I’ve been an iPhone user since the first model launched almost seven years ago.
In that time, I’ve also tested dozens of other smartphones from every manufacturer from Motorola to LG. So far, not one of them has convinced me to switch.
Apple’s biggest rival Samsung is getting ready to debut its new flagship phone, the Galaxy S5 in a few weeks. I’m still married to my iPhone, but that doesn’t mean I’m not open to change. The problem is, Samsung would have to fix a few glaring problems before I make the switch.
I want a Samsung phone with a better design, preferably with a metal body like the HTC One or iPhone 5S. I'm not a fan of plastic phones.
Samsung has a habit of abandoning major software updates for its older phones. While it continues to support older devices with security updates, the new devices are typically the only ones that get the latest and greatest new features.
Meanwhile, Apple and HTC do a great job at providing software updates with new features for their older phones.
To be clear, this isn't Samsung's fault. Developers tend to make new apps for iPhone before moving to Android. And when they do make Android versions, the apps aren't typically as beautiful or functional as their iPhone counterparts.
Apps are so essential to a phone's overall experience that I can't see myself making the switch until developers start taking Android as seriously as they to iOS.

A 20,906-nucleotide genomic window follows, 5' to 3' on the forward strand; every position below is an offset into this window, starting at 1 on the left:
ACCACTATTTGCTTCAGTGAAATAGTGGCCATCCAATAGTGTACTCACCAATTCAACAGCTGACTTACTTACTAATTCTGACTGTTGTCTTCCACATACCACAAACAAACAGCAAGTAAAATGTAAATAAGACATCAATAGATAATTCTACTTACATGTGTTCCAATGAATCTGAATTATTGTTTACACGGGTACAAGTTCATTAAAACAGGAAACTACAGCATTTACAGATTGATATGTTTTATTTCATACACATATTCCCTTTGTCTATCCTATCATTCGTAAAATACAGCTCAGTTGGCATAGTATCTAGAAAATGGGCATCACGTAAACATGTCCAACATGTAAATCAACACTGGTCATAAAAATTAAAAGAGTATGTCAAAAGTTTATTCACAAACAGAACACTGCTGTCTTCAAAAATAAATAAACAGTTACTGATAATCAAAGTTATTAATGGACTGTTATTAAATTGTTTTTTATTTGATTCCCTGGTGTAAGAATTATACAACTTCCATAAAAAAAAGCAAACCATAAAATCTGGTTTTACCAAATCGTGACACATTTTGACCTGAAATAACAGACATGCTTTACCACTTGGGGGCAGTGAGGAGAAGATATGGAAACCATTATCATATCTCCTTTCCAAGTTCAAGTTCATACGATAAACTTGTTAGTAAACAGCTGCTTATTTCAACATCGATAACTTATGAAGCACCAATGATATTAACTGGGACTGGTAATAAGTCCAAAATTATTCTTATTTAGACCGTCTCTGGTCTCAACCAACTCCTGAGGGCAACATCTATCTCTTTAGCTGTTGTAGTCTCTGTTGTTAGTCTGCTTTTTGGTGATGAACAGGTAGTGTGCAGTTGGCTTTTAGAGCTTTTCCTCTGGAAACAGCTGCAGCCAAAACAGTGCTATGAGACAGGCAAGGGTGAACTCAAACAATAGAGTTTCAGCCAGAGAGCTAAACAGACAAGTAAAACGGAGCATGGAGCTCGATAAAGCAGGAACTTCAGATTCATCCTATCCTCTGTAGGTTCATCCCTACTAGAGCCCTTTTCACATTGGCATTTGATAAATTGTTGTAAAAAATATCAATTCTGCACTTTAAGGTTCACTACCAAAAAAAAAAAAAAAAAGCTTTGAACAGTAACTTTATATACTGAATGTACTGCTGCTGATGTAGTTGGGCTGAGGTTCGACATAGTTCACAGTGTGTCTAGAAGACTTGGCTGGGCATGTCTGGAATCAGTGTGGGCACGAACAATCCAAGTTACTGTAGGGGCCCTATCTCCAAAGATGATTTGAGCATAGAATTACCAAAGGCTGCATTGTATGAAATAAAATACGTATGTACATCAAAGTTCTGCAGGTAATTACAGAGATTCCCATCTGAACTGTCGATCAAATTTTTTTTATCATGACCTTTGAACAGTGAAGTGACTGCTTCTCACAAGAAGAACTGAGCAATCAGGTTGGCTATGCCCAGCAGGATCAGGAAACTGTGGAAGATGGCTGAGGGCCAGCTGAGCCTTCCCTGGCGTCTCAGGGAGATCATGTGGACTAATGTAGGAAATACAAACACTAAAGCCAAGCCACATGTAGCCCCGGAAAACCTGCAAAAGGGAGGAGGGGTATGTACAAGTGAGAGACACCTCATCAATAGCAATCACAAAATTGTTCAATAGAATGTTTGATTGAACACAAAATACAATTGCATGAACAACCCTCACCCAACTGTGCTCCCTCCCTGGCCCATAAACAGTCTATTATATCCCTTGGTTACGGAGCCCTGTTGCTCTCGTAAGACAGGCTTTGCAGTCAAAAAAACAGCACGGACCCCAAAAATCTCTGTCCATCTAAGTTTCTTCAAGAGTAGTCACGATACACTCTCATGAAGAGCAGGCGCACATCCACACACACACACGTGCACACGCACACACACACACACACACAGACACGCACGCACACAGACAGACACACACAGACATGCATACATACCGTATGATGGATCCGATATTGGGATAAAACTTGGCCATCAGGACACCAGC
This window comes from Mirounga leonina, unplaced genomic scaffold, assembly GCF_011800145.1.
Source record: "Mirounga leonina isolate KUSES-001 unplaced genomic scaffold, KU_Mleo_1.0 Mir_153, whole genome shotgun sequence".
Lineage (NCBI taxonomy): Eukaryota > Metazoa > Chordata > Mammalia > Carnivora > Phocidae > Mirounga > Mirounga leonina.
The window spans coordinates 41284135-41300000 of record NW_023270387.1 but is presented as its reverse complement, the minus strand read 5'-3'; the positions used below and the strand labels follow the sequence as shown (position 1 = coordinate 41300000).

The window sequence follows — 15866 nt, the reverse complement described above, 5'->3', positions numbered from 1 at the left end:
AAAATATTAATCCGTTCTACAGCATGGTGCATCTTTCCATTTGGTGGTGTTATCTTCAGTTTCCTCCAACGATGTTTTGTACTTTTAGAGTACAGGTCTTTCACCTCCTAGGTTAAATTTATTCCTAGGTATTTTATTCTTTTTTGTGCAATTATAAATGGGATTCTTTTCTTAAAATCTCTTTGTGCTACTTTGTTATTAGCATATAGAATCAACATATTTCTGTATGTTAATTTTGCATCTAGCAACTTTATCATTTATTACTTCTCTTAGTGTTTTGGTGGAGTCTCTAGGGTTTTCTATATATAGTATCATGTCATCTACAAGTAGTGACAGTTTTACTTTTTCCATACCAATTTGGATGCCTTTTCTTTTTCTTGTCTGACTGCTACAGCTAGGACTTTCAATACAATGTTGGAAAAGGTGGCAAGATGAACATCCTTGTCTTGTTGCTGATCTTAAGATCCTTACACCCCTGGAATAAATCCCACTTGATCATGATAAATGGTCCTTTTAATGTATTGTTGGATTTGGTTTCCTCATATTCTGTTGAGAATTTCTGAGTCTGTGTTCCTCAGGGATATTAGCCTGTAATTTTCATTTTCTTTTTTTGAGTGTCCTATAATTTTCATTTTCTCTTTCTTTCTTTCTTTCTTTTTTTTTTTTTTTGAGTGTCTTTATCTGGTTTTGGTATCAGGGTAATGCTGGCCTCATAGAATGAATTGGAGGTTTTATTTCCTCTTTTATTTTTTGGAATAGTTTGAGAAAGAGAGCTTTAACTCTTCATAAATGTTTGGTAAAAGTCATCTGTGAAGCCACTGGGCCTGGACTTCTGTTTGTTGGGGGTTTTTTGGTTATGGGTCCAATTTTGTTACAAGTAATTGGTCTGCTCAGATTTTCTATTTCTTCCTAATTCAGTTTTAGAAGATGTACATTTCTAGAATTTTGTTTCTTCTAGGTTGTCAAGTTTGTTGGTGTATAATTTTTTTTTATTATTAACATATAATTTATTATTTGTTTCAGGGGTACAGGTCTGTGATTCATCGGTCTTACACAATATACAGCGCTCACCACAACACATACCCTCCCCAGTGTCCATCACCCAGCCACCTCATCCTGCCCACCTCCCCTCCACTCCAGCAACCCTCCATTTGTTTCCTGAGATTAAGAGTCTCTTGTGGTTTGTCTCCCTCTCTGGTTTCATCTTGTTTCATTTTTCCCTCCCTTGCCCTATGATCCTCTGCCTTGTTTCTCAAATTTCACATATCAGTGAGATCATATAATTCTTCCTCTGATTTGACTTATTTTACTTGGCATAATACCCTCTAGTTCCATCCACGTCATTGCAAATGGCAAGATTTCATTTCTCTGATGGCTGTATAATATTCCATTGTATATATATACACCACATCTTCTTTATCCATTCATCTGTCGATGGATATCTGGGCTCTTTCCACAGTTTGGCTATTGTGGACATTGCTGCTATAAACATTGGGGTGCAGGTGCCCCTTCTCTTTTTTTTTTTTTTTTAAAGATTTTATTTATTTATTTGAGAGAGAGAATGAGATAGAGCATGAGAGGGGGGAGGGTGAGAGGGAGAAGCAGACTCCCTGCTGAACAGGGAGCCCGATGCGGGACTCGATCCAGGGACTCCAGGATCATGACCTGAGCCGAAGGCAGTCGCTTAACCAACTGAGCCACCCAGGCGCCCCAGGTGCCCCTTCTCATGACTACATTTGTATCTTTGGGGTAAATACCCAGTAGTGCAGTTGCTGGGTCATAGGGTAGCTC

Google makes some of the best apps for smartphones. Between Gmail, Google Maps, and the voice assistant Google Now, it's a great experience living in Google's world, even on the iPhone.
But Samsung tends to de-emphasise Google's apps in favour of its own apps for stuff like emailing and Web browsing. Samsung also has its own voice assistant called S Voice, which is far worse than Google Now.
Samsung would have to start making Google's apps and services the default before I consider switching.
U.S. carriers have a lot of power over smartphone manufacturers. As part of their agreement to sell Samsung phones in stores, Samsung has to let the carriers load the phones up with a bunch of apps most people would never want to use. This 'bloatware' lives on your home screen when you first power on a device, and there's no way to completely remove it from your phone. Annoying.
Until Samsung can do what Apple does and stop carriers from installing unwanted bloatware, I'm sticking with my iPhone.
Samsung packs a lot of extra features into its phones on top of what comes with the basic version of Google's Android. But all those extras take up a lot of valuable storage on the device. If you buy one of Samsung's 16 GB Galaxy S4 phones for example, you have fewer than 10 GB to work with.
Apple's iPhone operating system only takes up a little over 1 GB.
I test a lot of Android phones, and almost all of them these days have bigger screens than the iPhone 5S, which has a 4-inch screen. My ideal device would be an iPhone with at least a 5-inch screen, but that doesn't exist yet. Rumours are swirling that Apple will launch two new iPhones this year: one with a 4.7-inch screen and one with a 5.5-inch screen. If that turns out to be false, I may suck it up and switch to an Android phone anyway.
A bigger screen would also mean Apple would be able to add a bigger battery. That would solve another gripe I have with my iPhone: The battery can't even last a full day. For now, I'm stuck using a Mophie battery case.